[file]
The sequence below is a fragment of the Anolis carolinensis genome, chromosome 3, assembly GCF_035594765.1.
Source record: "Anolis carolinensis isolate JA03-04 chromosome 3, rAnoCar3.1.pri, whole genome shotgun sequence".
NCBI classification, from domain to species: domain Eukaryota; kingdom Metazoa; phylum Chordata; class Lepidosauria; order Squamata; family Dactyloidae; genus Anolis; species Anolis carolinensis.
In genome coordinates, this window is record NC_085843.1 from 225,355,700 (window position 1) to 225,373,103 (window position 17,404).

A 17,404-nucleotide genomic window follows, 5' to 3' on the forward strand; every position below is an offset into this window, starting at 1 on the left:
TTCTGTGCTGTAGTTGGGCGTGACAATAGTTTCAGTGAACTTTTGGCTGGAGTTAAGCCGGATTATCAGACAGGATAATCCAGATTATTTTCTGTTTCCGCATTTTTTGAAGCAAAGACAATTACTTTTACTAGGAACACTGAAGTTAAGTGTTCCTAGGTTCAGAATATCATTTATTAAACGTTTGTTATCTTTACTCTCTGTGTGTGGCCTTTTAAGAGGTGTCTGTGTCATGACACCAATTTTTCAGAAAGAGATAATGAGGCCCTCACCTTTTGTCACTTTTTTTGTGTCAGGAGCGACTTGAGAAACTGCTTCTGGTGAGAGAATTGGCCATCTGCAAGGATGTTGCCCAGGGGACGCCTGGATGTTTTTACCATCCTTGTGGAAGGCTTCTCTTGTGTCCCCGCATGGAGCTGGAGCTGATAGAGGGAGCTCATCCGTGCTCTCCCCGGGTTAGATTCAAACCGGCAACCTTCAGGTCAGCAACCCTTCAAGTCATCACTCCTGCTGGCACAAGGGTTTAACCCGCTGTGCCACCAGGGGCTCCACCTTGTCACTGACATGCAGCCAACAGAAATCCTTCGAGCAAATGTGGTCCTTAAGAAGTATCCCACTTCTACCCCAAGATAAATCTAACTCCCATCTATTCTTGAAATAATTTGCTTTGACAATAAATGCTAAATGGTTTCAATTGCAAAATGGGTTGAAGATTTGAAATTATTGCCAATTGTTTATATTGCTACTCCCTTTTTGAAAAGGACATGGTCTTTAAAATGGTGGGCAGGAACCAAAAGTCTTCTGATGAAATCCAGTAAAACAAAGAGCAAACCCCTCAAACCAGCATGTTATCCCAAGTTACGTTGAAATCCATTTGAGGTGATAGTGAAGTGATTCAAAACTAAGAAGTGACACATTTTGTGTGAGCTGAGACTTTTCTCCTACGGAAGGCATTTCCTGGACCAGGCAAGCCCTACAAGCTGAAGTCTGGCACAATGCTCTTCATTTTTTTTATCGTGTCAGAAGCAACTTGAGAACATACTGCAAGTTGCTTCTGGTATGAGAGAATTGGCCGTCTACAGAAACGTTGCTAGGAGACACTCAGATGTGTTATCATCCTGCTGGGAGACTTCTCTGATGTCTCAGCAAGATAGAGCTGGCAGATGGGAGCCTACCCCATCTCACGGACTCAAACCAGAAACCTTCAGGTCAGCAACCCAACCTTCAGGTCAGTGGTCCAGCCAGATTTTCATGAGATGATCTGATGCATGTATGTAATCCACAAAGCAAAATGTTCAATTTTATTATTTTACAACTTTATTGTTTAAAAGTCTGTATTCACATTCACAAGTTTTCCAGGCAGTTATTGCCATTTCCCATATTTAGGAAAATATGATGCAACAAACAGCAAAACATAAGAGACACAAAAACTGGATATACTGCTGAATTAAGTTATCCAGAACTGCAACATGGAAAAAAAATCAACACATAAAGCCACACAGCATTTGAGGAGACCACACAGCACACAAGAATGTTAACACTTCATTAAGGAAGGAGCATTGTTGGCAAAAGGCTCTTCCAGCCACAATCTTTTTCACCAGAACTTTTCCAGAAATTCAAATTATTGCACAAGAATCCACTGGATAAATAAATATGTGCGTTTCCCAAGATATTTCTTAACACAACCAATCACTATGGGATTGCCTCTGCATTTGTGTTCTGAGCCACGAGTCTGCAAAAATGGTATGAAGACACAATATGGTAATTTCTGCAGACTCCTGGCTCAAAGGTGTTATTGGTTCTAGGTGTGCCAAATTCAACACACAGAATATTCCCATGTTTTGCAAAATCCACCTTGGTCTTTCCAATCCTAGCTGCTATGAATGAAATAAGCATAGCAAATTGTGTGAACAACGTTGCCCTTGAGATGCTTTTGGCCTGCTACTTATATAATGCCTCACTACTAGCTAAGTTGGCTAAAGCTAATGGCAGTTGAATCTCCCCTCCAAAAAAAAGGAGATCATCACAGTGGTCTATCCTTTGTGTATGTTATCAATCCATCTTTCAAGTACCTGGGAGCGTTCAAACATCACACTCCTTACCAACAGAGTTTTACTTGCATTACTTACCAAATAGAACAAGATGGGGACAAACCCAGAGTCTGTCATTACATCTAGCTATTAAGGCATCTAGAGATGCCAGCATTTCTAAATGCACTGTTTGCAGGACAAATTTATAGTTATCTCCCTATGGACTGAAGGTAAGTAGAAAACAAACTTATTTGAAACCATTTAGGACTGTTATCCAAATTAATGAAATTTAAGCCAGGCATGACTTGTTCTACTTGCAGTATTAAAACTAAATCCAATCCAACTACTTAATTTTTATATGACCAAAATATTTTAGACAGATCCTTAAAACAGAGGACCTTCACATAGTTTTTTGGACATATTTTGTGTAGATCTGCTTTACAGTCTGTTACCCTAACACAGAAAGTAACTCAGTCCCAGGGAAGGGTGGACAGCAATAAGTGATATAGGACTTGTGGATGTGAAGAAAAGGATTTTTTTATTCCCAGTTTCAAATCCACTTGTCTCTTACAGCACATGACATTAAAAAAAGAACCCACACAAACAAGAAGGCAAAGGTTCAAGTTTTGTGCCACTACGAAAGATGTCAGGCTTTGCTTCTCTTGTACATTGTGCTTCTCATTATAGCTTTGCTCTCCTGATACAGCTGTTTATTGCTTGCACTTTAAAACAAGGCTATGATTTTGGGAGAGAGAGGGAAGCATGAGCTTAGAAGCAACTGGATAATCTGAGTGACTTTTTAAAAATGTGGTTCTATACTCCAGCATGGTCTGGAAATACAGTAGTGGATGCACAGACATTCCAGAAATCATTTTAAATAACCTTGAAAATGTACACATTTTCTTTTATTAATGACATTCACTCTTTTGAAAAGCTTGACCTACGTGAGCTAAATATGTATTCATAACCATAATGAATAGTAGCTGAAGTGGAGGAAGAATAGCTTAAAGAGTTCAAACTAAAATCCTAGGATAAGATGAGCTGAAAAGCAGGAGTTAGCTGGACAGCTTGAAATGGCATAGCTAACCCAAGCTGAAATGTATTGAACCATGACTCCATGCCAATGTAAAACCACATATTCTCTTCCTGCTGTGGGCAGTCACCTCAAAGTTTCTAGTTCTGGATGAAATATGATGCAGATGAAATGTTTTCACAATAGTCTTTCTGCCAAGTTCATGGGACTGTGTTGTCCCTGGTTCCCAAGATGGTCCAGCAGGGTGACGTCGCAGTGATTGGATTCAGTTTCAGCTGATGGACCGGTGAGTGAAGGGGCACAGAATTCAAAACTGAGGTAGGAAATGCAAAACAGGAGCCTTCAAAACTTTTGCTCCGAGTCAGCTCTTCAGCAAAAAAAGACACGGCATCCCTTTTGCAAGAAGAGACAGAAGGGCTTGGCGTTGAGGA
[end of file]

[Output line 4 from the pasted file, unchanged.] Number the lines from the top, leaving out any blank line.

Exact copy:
In genome coordinates, this window is record NC_085843.1 from 225,355,700 (window position 1) to 225,373,103 (window position 17,404).